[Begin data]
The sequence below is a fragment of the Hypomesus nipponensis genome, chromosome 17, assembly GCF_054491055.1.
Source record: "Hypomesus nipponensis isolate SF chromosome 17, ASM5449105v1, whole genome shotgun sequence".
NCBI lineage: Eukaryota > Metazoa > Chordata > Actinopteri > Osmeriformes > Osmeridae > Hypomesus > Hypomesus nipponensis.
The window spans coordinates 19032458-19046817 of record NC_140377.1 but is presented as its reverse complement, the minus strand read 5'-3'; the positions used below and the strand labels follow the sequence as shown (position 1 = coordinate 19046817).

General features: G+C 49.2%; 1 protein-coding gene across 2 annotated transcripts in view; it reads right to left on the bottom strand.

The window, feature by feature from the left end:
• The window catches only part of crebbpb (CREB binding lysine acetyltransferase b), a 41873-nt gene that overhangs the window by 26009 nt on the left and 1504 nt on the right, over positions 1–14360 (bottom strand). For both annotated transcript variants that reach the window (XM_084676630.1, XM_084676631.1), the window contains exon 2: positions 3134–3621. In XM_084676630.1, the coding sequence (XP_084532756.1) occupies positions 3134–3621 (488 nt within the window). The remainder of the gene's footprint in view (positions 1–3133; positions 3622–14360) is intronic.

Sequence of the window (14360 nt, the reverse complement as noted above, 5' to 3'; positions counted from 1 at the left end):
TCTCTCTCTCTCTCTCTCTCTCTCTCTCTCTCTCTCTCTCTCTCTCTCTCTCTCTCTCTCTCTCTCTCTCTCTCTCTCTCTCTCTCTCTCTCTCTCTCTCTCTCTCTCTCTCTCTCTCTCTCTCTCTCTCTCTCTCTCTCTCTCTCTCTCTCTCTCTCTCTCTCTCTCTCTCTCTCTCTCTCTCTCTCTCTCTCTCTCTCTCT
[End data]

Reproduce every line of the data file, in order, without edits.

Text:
The sequence below is a fragment of the Hypomesus nipponensis genome, chromosome 17, assembly GCF_054491055.1.
Source record: "Hypomesus nipponensis isolate SF chromosome 17, ASM5449105v1, whole genome shotgun sequence".
NCBI lineage: Eukaryota > Metazoa > Chordata > Actinopteri > Osmeriformes > Osmeridae > Hypomesus > Hypomesus nipponensis.
The window spans coordinates 19032458-19046817 of record NC_140377.1 but is presented as its reverse complement, the minus strand read 5'-3'; the positions used below and the strand labels follow the sequence as shown (position 1 = coordinate 19046817).

General features: G+C 49.2%; 1 protein-coding gene across 2 annotated transcripts in view; it reads right to left on the bottom strand.

The window, feature by feature from the left end:
• The window catches only part of crebbpb (CREB binding lysine acetyltransferase b), a 41873-nt gene that overhangs the window by 26009 nt on the left and 1504 nt on the right, over positions 1–14360 (bottom strand). For both annotated transcript variants that reach the window (XM_084676630.1, XM_084676631.1), the window contains exon 2: positions 3134–3621. In XM_084676630.1, the coding sequence (XP_084532756.1) occupies positions 3134–3621 (488 nt within the window). The remainder of the gene's footprint in view (positions 1–3133; positions 3622–14360) is intronic.

Sequence of the window (14360 nt, the reverse complement as noted above, 5' to 3'; positions counted from 1 at the left end):
TCTCTCTCTCTCTCTCTCTCTCTCTCTCTCTCTCTCTCTCTCTCTCTCTCTCTCTCTCTCTCTCTCTCTCTCTCTCTCTCTCTCTCTCTCTCTCTCTCTCTCTCTCTCTCTCTCTCTCTCTCTCTCTCTCTCTCTCTCTCTCTCTCTCTCTCTCTCTCTCTCTCTCTCTCTCTCTCTCTCTCTCTCTCTCTCTCTCTCTCTCT